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Written by James Thomas on Monday September 14, 2015
“There is a risk of setting a ‘know your customer’s customer’ standard for the whole global system,” Anders Borg, former Swedish Finance Minister, has warned. Mr Borg, currently Chair of the World Economic Forum’s (WEF) Global Financial System Initiative, has called for a rethink of anti-money laundering (AML) rules, which threaten to hinder access to financial services in some of the most marginalised parts of the world, undermining efforts to create a more equitable global financial system.
The ramping up of regulatory attention on AML has resulted in a trend of “de-risking” in recent years as banks have, en masse, exited jurisdictions and sectors perceived as being more exposed to money laundering and terrorist financing. This trend has continued in spite of statements by the Financial Action Task Force (FATF) that the avoidance (rather than the management) of risk is antithetical to its recommended risk-based approach.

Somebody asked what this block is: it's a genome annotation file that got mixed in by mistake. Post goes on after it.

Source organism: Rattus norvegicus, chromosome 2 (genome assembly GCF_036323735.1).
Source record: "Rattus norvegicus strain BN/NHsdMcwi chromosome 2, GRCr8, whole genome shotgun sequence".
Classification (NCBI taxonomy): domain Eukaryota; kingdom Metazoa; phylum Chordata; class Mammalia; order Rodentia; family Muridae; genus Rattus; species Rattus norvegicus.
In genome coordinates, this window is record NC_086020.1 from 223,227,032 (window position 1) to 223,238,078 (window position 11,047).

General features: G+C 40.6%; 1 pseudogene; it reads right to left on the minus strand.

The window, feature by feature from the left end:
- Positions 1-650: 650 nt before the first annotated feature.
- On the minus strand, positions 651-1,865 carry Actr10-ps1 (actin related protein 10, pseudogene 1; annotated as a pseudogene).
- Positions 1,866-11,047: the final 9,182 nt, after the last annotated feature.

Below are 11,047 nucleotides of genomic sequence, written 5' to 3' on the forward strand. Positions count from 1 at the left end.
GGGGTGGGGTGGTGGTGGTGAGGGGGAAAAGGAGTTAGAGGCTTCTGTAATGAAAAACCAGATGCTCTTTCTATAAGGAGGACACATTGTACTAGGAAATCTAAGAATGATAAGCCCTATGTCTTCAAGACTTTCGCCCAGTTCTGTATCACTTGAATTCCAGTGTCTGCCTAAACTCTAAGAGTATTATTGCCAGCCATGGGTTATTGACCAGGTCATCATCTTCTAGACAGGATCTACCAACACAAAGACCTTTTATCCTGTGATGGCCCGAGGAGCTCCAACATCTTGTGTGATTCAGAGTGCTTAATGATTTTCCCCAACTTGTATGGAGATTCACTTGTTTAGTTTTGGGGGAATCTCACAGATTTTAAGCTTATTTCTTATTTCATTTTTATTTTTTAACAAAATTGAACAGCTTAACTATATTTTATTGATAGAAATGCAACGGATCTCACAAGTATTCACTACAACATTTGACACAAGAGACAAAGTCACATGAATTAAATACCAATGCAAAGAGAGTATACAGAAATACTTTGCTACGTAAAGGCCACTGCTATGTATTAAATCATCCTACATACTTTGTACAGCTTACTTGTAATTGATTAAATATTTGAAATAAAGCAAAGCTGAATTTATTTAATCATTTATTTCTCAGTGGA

The challenge for the financial sector is clear: to balance the twin objectives of securing greater financial inclusion and maintaining the integrity of the financial system. However, these two objectives need not be contradictory but may potentially be mutually reinforcing. For example, in the remittance sphere it is held that reducing the cost of money transfers can simultaneously increase their frequency (the effect being to improve financial literacy) and reduce their average value (thereby reducing ML risk).
Achieving these types of “win-wins” will depend upon global standard setters and regulators working with industry to take a “joined up” approach to the problem, based upon an appreciation that the maintenance of financial integrity and the improvement of financial inclusion are essentially two sides of the same coin. Indeed, the regulatory dialogue around reconciling financial inclusion and integrity should be underpinned by an understanding that greater financial inclusion has the potential to support financial integrity, for example through improving transparency within jurisdictions in which informal economies have previously provided a dominant channel for financial transactions.
However, as long as requirements are perceived as excessively risky or costly to administer, the attraction of de-risking may persist.
Learn more about KYC and CDD with the ICA Advanced Certificate in Practical Customer Due Diligence. Available to study in London, Jersey and Guernsey http://www.int-comp.org/practical-cdd.
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